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‘Marie’ Is the First Life-Sized, 3D-Printed Human Body

Marie—a five-foot-one, fifteen-pound 3D printed body—could be used to help create better radiation treatments for cancer.

by Caroline Haskins
Dec 14 2018, 4:45pm

Image: LSU

Meet Marie, the very first life-sized 3D-printed human body made from bioplastic, developed by LSU engineering student Meagan Moore to test real-time radiation exposure and figure out optimal radiation therapy dosing for treating conditions like cancer.

According to an LSU press release, Marie is five-foot-one-inch tall and weighs 15 pounds. She also has a detachable head, and a 36-gallon water storage capacity for up to eight hours.

Also, Marie is also a lovely shade of purple. (“Purple was on sale,” Moore said in a press release.)

Marie is the amalgamation of five full-body scans of women taken at Pennington Biomedical Research Center in Baton Rouge, per an LSU press release. Then, over the course of 136 hours, LSU’s BigRep industrial 3D printer churned out Marie. But the 3D printer had to produce Marie in four chunks, so Moore used “a combination of soldering, friction stir welding, and sandblasting” to piece her together.

Marie (a purple, 3D printed bioplastic life-size body) and Meagan Moore.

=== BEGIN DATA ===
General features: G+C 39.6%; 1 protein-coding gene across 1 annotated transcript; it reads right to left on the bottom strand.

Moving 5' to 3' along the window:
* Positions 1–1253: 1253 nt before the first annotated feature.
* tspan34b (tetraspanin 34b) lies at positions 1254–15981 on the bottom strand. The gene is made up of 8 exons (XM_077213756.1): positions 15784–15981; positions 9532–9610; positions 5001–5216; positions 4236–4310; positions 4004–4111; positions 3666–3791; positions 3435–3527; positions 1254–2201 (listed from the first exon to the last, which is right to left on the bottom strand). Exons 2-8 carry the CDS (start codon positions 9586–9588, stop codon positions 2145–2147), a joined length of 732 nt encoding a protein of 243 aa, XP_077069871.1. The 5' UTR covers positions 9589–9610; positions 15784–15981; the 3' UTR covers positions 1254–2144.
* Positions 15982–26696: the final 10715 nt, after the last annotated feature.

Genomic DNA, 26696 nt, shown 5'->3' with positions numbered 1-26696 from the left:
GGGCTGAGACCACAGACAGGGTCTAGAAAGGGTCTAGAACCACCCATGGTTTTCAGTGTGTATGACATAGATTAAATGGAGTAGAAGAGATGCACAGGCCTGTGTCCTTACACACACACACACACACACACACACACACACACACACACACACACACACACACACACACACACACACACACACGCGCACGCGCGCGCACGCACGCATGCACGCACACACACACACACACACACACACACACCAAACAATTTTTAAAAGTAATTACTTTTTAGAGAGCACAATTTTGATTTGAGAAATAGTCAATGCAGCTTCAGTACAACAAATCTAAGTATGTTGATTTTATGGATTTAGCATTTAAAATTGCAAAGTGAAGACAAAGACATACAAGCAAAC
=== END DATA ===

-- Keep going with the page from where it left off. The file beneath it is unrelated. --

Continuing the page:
Image: LSU.

To be clear, Marie isn’t a product of bioprinting, or the process of applying 3D printing technology to create biological tissue. Scientists have used this process to transplant artificial organs into rats, and for years, the US Army has been actively looking into making bioprinted hearts, blood vessels, and even skin.

In the future, according to Moore, Marie could potentially to create personalized treatments for people with complex forms of cancer. “Children and breast cancer patients have really differing morphology that is usually very difficult to treat,” Moore said in a press release. “I find that the more we learn about any body, the more complex it’s going to be. We’re still getting medicine wrong on a lot of levels. We have a lot to learn.”

For the record, Motherboard was not able to confirm whether Marie was named after famed radiation scientist Marie Curie, but the scenario seems likely.